Trying to control your thoughts, emotions impulses, and focus on a task is a challenge because of your ADHD. So, trying to exert more willpower —force yourself to stop — is unlikely to work. Instead, you might want to use techniques to help you not start. Maybe you uninstall the sudoku game from your phone or block The New York Times from 9:00 AM- 5:00 PM.
You get the idea.
What Does It Look Like When Starting Is the Problem?
What about when starting is the problem? For purposes of this post, let’s assume you’ve made a plan for your day, and put it in your calendar with alarms set to remind you.
But then at the critical moment of choice, you look at your calendar and think to yourself, “I’ll do that later.” Of course, you don’t have any idea in that moment of what later means. What you’re really saying is, “I’m not going to do this right now.” So, what is going on in those moments?
One possibility is you don’t know where to begin. Another possibility for why you aren’t starting is because you don’t have the necessary materials or information. Then again, it might be you identified the wrong first step. So, you can’t start because there is something you need to do before the step you listed.
Other times the task feels too daunting. So, when you see the task in your calendar you become overwhelmed and think, “How am I ever going to figure this out, finish it on time, etc.” But, instead of acknowledging and figuring out what to do, you just don’t start.
Of course, not being interested in doing the task is an obvious roadblock for ADHD adults. While you decided you should do it, when you get to that critical moment of choice, you’re just not feeling it. And decide you’ll do it when you feel more like doing it. When will that be? 😊
Then there is the familiar perfectionism and its twin, fear of failure, that may be the roadblock. In these instances, you think to yourself, “I’ll never be able to do this right or maybe at all.” Of course, you can’t fail or worry about producing something less than perfect if you don’t start.
Here Is How You Can Get Started When You Feel Stuck
The first step making getting started easier, is to tap into the reward. This can be especially useful for a task that is not intrinsically interesting. For example, I don’t know anyone that enjoys email. But you might “find the motivation” to do it because you value communicating well.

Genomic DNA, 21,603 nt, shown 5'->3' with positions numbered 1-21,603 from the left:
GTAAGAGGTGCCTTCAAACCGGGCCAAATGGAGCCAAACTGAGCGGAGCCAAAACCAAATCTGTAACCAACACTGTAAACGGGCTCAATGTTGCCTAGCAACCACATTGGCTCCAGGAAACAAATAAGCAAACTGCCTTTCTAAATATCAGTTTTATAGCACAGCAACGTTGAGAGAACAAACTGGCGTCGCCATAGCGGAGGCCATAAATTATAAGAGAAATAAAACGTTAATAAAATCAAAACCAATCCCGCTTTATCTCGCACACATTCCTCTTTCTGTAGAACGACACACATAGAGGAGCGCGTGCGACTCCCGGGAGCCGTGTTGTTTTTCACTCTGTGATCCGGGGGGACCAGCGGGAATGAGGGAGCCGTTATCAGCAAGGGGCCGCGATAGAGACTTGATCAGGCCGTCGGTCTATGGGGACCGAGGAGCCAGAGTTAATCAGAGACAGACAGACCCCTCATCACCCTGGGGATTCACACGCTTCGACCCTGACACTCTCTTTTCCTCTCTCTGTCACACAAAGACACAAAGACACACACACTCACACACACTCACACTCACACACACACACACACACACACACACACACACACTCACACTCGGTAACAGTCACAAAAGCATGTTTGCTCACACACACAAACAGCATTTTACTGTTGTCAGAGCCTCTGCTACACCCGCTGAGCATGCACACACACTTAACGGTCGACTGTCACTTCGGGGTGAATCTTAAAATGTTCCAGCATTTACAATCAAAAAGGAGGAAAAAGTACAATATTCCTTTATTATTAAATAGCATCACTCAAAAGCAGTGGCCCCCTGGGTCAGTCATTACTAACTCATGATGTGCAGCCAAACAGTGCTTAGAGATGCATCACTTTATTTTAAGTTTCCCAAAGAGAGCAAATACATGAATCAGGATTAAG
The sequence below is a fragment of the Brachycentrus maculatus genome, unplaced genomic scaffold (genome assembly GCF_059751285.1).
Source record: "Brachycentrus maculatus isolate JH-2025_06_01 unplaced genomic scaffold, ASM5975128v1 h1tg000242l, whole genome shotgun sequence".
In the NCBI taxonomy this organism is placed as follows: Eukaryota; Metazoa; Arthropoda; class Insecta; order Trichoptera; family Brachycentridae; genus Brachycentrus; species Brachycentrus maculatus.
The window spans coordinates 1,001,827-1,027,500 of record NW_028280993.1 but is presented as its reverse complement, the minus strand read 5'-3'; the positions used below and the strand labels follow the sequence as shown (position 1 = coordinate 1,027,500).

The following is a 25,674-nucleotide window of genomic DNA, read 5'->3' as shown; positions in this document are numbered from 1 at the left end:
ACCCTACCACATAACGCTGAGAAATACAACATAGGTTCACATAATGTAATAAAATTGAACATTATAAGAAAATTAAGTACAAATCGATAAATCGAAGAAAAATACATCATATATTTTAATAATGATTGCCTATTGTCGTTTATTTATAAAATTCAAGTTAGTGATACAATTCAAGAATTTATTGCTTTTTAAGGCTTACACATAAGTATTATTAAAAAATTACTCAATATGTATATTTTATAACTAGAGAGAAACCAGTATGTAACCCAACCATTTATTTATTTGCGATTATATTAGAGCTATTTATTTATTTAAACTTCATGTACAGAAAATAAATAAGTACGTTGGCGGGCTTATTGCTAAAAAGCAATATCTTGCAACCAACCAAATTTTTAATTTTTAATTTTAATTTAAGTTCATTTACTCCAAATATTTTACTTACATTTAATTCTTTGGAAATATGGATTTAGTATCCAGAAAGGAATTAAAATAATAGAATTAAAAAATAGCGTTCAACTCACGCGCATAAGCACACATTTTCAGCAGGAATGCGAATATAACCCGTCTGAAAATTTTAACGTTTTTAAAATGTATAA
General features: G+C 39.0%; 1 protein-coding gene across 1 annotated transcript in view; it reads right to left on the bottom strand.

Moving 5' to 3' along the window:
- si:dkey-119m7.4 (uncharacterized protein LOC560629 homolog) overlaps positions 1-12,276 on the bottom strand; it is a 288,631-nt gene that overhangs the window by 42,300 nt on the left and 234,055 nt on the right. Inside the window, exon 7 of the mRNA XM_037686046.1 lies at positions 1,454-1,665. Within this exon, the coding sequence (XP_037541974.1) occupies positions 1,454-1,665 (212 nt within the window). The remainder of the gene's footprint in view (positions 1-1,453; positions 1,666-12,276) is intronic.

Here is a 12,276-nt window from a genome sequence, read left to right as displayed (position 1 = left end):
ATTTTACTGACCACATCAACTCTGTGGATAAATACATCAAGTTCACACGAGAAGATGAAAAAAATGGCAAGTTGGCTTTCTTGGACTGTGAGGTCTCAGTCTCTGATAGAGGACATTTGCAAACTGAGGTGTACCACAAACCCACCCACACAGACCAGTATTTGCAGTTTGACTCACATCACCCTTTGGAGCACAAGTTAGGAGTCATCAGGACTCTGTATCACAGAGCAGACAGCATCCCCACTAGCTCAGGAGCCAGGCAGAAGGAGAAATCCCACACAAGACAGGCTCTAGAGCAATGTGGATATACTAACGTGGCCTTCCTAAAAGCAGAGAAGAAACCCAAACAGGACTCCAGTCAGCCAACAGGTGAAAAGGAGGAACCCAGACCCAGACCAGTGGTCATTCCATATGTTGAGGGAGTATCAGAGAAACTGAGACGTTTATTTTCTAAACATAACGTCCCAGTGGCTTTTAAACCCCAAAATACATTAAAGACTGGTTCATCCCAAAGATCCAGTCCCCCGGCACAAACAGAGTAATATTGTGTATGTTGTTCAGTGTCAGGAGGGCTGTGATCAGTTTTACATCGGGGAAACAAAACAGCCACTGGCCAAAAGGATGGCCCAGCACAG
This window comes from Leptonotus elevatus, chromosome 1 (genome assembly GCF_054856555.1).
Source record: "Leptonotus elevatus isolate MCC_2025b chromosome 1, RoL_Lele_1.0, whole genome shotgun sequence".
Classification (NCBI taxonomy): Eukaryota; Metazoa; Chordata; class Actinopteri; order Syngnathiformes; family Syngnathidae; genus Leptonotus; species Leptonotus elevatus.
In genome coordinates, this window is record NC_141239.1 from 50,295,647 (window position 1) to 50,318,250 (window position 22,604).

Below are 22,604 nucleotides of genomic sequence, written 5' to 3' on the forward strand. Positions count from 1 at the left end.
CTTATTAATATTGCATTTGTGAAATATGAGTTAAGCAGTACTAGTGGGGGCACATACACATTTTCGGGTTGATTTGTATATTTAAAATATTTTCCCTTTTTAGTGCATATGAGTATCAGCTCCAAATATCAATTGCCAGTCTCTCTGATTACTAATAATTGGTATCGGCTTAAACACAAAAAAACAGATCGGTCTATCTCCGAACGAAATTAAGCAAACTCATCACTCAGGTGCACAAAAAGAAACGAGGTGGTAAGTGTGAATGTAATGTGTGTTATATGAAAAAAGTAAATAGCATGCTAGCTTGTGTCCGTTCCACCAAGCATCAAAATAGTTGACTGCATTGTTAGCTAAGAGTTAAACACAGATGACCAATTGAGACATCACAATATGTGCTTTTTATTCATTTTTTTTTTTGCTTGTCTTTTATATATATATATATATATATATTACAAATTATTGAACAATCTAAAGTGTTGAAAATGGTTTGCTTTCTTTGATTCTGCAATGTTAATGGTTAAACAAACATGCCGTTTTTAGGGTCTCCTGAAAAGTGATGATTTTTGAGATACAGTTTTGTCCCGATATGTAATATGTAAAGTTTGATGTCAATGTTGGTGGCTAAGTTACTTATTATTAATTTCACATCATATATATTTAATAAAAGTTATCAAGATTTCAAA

Next, be prepared to start by asking and answering the question, “What do I need to do start and complete this task?” Then, if it turns out you need to prepare more to start, that is where you start. That is, have all the needed materials available, make sure you’ve eaten, are in an environment conducive to working, etc. What does “being prepared” look like for a task you have to do today?
Using a warm-up routine to get started will help you move through the initial discomfort and get closer to initiating. So, to work on a particularly hard report, you may decide to get a cup of coffee, sit at a table instead of your desk, open the computer, read the document. You just want to focus on getting closer and closer to touching the task.
Also, if you think it might help to have some accountability, check out How to Form Accountability Partnerships for Adults with ADHD and ADHD and Body Doubles – Someone by Your Side to learn how you can use other people to help you get started.
And always make sure you’re using the right self-talk. As self-talk can either help or hinder you in getting started. While this skill is often underdeveloped in ADHD adults, you can learn how to do this better. Check out, ADHD & 5 Ways You Can Use Self-talk To Stop Procrastinating for tips on upgrading this skill.
Make Sure You Have a Buffer Between Stopping and Starting
So far, I’ve covered stopping and starting. If your calendar sometimes looks like the one above, which I like to call the “Lego calendar,” you may not have the time you need to get ready to start or to close the loop effectively on a task you’re stopping.
If this is the case for you, your days may feel frenetic, right? The antidote is to have a little bit of buffer in between tasks and activities. The amount of buffer will depend both on what you need to do to close off the task you’re stopping and what you need to do to be prepared to start your next task.
For example, you may want to process your notes and put the information where it needs to be from your meeting before transitioning. And then you may need time to review your notes and get prepared for your next meeting. Don’t forget about a bit of downtime to get some water and go to the bathroom or just decompress.
Having buffer time in your day also helps to account for the unexpected. Because, unlike Legos, just because your calendar looks like it should work, you know it might not, right? So, consider experimenting with adding in a little buffer time to make the transitions easier.
ADHD Task Switching Can Be Easier
Starting, stopping and task switching is definitely a challenge for many ADHD adults. While it won’t always be easy, using some of the above steps can make it easier for you. Which of the above techniques do you want to try this week?